Emmanuel Episcopal Church, Orcas Island, Washington

 

 

 

 

 

 

 

 

 

 

 

St. Mark Lutheran, Salem, Oregon

 

 

 

 

 

 

 

 

Millbrook Baptist, Raleigh, NC

 

 

 

 

 

 

 

Mennonite Church Eastern Canada

 

 

 

 

 

 

Wesleyan University

 

 

 

 

 

 

 

 

 

 

Calvin Presbyterian Church, Zelienople PA

 

 

 

 

 

 

 

 

 

 

First United Methodist Church, Boulder, CO

 

 

 

 

 

 

 

 

Fuller Theological Seminary

Churches Going Contemplative with Diana Butler Bass’ Book, “Christianity For the Rest of Us”

A Lighthouse Trails reader sent us an article this week from a Pacific Northwest newspaper* describing how members of a local church are changing the way they practice church and view Christianity, doing away with their traditional church methods and embracing what they call a “contemplative approach.” The article states that they were inspired, in part, to go in this direction from reading Diana Butler Bass’ book Christianity for the Rest of Us. 

It’s no wonder a church would head in the contemplative direction if congregants are turning to Butler Bass for spiritual nourishment. You may recall a Lighthouse Trails article in November of 2015 about Diana Butler Bass titled “New Spirituality Teacher Says ‘The Jig is Up’ to Those Who Believe in ‘the Blood of the Lamb.'”  Bass is a contemplative proponent, and like so many of her contemplative constituents who wander into the contemplative prayer world, her views toward the Cross and the atonement have become outright hostile; and those who adhere to the “blood of the lamb” and who cling to the old rugged Cross are seen as an enemy and hindrance to world peace and “restoration.”

Christianity for the Rest of Us is filled with the ideologies of contemplatives, emergents, and socialist-like figures such as  Thomas Merton, Henri Nouwen, Eddie Gibbs, Marcus Borg, Joan Chittister, Parker Palmer, and her “friend” Brian McLaren. A prevailing theme in the book is “sitting in silence,” meditation, and contemplation. She says things like:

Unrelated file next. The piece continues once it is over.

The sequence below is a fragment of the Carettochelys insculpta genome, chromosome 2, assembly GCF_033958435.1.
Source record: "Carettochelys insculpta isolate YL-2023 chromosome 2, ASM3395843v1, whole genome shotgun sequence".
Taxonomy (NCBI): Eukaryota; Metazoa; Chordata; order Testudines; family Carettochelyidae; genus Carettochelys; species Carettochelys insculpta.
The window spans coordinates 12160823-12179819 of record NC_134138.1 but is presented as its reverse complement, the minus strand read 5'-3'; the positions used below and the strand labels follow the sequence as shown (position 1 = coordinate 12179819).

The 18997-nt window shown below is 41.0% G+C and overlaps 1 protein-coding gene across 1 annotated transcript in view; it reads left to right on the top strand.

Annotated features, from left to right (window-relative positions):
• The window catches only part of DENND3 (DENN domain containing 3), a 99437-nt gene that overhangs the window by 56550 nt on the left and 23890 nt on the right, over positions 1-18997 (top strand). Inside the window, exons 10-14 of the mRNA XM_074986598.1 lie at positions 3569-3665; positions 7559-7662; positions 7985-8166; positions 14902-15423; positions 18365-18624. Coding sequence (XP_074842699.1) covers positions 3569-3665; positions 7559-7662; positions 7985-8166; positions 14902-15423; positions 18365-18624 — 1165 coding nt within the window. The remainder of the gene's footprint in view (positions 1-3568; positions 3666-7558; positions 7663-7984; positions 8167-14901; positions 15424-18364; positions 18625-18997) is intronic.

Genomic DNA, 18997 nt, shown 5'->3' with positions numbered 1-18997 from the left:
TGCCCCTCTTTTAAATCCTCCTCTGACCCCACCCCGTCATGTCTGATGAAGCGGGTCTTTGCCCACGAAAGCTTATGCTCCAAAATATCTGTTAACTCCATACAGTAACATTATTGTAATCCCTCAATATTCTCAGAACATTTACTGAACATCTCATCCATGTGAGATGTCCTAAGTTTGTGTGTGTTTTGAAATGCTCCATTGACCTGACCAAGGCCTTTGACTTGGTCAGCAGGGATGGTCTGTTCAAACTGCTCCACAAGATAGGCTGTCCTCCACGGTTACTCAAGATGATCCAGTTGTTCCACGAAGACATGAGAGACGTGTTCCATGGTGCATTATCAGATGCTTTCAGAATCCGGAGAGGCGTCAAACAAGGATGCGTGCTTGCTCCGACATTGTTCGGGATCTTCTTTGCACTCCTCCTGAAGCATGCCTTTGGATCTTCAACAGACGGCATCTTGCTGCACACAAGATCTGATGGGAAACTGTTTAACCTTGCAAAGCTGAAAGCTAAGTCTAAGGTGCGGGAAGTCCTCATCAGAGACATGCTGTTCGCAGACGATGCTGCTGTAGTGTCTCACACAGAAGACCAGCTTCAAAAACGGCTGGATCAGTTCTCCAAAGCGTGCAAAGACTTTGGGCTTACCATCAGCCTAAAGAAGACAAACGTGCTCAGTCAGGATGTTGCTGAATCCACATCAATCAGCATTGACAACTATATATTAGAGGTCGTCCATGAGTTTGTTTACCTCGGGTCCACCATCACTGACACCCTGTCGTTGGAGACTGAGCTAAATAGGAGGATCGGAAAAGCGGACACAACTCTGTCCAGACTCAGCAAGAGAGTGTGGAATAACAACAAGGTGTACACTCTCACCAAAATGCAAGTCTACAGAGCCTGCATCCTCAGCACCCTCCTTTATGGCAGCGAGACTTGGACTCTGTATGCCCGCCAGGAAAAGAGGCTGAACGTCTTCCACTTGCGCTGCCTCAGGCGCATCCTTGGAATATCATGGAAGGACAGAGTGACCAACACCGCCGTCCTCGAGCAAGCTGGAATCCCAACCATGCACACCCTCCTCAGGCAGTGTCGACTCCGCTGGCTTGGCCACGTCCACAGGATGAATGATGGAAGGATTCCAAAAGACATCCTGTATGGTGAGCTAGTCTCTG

People need silence to find their way back to interior wisdom. They need a recovery of the contemplative arts of “thinking, meditating, ruminating.” (Kindle Locations 1789-1790).

True knowledge of the self, of love and meaning, comes only in silence. (Kindle Locations 1795-1796).

If this and other churches continue following the same path as Diana Butler Bass, they may also begin to embrace her view that “the jig is up” to those who believe in the “blood of the lamb.” Below is the article we wrote in 2015. If your church is reading books by authors such as Diana Butler Bass, please urge them to reconsider what they are doing.

New Spirituality Teacher Says “The Jig is Up” to Those Who Believe in “the Blood of the Lamb”

Every now and then something come along that presents our case in such a succinct and obvious way that we are compelled to share it with our readers with the hope it will leave no question as to how serious the present situation is with regard to Christianity in the Western world. Religious author Diana Butler Bass, who was one of the speakers at the [2015] Parliament of the World’s Religions in Salt Lake City, has written a book titled Christianity After Religion: The End of Church and the Birth of a New Spiritual Awakening. In it, she makes the stunning statement: